If the Florida Gators men’s basketball program is going to make the 2023 NCAA Tournament, it will be through accruing a bunch of wins in a row down the stretch of an SEC schedule that lightens up in mid- and late February.
Of course, the Gators couldn’t get one such win last Saturday against middling but rising Vanderbilt. But the good news is that this Wednesday brings Ole Miss to Gainesville — and Ole Miss might be just the second legitimately bad team the Gators have seen in conference play.
The Rebels are just 2-10 in the SEC, a half-game better than the South Carolina team they beat for one of their two conference wins — Georgia without Terry Roberts provided the other — and are the rare Division 1 team more challenged by the basic action of shooting a basketball than Florida. While the Gators are shooting just 31.4 percent from three, Ole Miss is at an arctic 29.5 percent, and within 20 spots of dead last in D-1.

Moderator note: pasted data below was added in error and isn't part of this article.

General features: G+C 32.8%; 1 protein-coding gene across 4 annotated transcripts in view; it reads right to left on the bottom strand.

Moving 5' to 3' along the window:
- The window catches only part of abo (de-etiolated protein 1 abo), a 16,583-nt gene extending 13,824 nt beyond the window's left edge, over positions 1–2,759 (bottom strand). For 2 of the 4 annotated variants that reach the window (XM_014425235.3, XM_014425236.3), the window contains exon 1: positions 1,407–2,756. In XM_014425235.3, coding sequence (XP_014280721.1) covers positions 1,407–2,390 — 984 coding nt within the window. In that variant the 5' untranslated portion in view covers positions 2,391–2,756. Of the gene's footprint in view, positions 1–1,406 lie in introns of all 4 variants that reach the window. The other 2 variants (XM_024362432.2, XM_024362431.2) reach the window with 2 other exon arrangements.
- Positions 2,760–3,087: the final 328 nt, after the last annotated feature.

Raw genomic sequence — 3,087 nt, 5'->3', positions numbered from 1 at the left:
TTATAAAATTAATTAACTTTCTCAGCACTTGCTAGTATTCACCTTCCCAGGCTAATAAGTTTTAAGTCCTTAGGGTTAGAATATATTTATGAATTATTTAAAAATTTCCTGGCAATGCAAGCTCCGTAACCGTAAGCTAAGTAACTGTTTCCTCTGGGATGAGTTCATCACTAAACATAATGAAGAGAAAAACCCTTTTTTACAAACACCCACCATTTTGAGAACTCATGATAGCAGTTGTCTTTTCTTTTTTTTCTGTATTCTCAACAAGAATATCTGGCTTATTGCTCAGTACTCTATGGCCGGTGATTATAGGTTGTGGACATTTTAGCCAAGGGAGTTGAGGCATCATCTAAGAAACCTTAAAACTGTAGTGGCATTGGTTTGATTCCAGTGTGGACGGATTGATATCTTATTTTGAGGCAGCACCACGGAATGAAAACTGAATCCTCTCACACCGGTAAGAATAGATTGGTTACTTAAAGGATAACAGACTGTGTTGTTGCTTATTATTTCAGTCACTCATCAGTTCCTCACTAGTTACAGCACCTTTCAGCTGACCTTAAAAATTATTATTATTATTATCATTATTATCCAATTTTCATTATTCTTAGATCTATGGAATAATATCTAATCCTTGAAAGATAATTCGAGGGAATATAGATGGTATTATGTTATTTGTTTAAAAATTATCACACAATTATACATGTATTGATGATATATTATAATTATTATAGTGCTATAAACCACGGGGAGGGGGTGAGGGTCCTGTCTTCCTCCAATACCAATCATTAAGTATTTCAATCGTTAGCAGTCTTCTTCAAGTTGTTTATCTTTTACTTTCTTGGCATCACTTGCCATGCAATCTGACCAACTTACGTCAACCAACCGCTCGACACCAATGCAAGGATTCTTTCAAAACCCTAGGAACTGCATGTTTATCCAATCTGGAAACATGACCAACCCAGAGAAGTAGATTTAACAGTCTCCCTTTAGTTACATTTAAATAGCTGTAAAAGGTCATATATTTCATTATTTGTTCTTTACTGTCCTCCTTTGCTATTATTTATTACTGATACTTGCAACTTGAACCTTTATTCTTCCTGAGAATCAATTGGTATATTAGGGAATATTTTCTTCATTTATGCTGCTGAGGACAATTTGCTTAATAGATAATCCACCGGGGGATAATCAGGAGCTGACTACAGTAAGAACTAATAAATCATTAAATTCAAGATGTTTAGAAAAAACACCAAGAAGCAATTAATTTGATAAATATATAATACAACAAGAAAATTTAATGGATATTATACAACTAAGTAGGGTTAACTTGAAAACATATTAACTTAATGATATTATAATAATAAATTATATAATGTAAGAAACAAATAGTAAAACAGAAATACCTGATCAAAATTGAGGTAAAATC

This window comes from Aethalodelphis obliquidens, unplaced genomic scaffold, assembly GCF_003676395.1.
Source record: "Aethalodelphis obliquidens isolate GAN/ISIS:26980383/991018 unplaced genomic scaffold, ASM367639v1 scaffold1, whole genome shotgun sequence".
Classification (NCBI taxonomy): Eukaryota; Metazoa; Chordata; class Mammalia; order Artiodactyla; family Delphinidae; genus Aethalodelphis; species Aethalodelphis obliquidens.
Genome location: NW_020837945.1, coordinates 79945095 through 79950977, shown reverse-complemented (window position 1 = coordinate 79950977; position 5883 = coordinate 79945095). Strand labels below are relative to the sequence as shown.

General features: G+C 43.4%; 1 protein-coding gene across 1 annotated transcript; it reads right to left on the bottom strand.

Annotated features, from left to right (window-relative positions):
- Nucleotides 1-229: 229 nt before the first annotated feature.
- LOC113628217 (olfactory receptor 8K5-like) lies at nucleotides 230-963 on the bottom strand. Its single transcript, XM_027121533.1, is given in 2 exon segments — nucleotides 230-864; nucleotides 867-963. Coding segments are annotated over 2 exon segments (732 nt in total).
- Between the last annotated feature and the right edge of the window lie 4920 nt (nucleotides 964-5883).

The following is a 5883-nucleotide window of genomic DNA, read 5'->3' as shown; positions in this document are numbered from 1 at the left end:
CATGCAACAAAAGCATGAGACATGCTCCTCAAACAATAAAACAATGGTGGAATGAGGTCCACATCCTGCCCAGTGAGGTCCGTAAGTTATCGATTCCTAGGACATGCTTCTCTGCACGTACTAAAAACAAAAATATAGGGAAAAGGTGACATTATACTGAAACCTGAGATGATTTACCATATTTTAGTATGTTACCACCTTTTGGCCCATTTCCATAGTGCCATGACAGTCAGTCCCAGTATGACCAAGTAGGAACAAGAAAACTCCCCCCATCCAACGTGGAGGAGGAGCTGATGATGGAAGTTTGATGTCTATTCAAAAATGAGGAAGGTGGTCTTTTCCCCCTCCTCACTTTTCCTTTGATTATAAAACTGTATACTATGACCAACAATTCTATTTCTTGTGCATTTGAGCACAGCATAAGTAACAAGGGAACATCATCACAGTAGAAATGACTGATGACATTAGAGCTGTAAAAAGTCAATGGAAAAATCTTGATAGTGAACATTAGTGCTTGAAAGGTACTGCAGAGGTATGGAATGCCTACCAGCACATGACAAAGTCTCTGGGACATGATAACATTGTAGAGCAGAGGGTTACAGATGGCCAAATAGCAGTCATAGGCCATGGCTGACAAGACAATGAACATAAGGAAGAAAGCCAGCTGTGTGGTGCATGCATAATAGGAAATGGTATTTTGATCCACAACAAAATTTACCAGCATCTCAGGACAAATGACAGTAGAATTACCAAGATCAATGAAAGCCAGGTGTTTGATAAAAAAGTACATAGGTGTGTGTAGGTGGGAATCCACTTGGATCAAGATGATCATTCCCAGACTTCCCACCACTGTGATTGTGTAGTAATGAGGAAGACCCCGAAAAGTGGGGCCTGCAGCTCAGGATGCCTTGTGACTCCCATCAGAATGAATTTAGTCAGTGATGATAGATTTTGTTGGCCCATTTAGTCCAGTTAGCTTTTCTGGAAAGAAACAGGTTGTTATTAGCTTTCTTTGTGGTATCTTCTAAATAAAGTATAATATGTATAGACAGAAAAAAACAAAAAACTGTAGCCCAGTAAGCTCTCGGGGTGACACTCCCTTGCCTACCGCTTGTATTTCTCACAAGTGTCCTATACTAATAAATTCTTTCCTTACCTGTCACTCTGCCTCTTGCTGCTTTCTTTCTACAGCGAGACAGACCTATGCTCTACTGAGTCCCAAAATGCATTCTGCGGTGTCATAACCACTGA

It would be fair to pin a lot of that on Matthew Murrell’s shooting regressing — after making 39 percent of his threes a year ago, he’s at 29 percent this season — and some on Jaemyn Brakefield being Kermit Davis’s only decent shooter (37 percent — but on half of Murrell’s attempts) this year.
But the truth is that Ole Miss had its fate largely set by Jarkel Joiner and Luis Rodriguez entering the transfer portal after last season: Joiner, a scorer who topped scouting reports, is now at NC State, and Rodriguez headed to UNLV, leaving the Rebels to base an offense around Murrell, Brakefield, and big man Nysier Brooks, a Miami transfer.
That has been, in a word, difficult. Shockingly, Brooks doesn’t get a ton of room to operate inside on the many cold shooting nights Ole Miss endures, and the Murrell-Brakefield combo is a pair of complementary pieces not quite doing more.
Florida’s got a better roster and a clearer star in Colin Castleton. It should have enough to beat these Rebels.
But it should have had enough to beat Vandy, too.